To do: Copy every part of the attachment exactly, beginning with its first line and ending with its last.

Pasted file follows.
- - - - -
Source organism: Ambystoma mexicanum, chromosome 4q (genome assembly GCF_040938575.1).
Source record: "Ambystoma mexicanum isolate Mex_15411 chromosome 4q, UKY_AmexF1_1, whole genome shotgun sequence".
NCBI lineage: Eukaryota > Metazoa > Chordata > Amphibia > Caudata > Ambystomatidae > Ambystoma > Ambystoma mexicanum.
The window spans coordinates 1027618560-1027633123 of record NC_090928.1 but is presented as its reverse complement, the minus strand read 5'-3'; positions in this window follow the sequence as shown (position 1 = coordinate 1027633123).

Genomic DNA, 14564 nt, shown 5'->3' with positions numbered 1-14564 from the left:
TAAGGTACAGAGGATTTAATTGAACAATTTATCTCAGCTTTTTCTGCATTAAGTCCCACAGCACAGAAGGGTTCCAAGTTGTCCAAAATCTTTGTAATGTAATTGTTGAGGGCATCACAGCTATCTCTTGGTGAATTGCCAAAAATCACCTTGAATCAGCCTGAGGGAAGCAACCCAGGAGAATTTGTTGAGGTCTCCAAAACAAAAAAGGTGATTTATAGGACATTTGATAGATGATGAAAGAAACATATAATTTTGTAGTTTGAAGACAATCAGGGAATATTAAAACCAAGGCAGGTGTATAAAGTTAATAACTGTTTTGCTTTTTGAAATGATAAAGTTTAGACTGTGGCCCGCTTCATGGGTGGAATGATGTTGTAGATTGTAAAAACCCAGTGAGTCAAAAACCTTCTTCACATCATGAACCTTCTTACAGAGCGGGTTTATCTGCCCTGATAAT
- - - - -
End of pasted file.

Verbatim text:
Source organism: Ambystoma mexicanum, chromosome 4q (genome assembly GCF_040938575.1).
Source record: "Ambystoma mexicanum isolate Mex_15411 chromosome 4q, UKY_AmexF1_1, whole genome shotgun sequence".
NCBI lineage: Eukaryota > Metazoa > Chordata > Amphibia > Caudata > Ambystomatidae > Ambystoma > Ambystoma mexicanum.
The window spans coordinates 1027618560-1027633123 of record NC_090928.1 but is presented as its reverse complement, the minus strand read 5'-3'; positions in this window follow the sequence as shown (position 1 = coordinate 1027633123).

Genomic DNA, 14564 nt, shown 5'->3' with positions numbered 1-14564 from the left:
TAAGGTACAGAGGATTTAATTGAACAATTTATCTCAGCTTTTTCTGCATTAAGTCCCACAGCACAGAAGGGTTCCAAGTTGTCCAAAATCTTTGTAATGTAATTGTTGAGGGCATCACAGCTATCTCTTGGTGAATTGCCAAAAATCACCTTGAATCAGCCTGAGGGAAGCAACCCAGGAGAATTTGTTGAGGTCTCCAAAACAAAAAAGGTGATTTATAGGACATTTGATAGATGATGAAAGAAACATATAATTTTGTAGTTTGAAGACAATCAGGGAATATTAAAACCAAGGCAGGTGTATAAAGTTAATAACTGTTTTGCTTTTTGAAATGATAAAGTTTAGACTGTGGCCCGCTTCATGGGTGGAATGATGTTGTAGATTGTAAAAACCCAGTGAGTCAAAAACCTTCTTCACATCATGAACCTTCTTACAGAGCGGGTTTATCTGCCCTGATAAT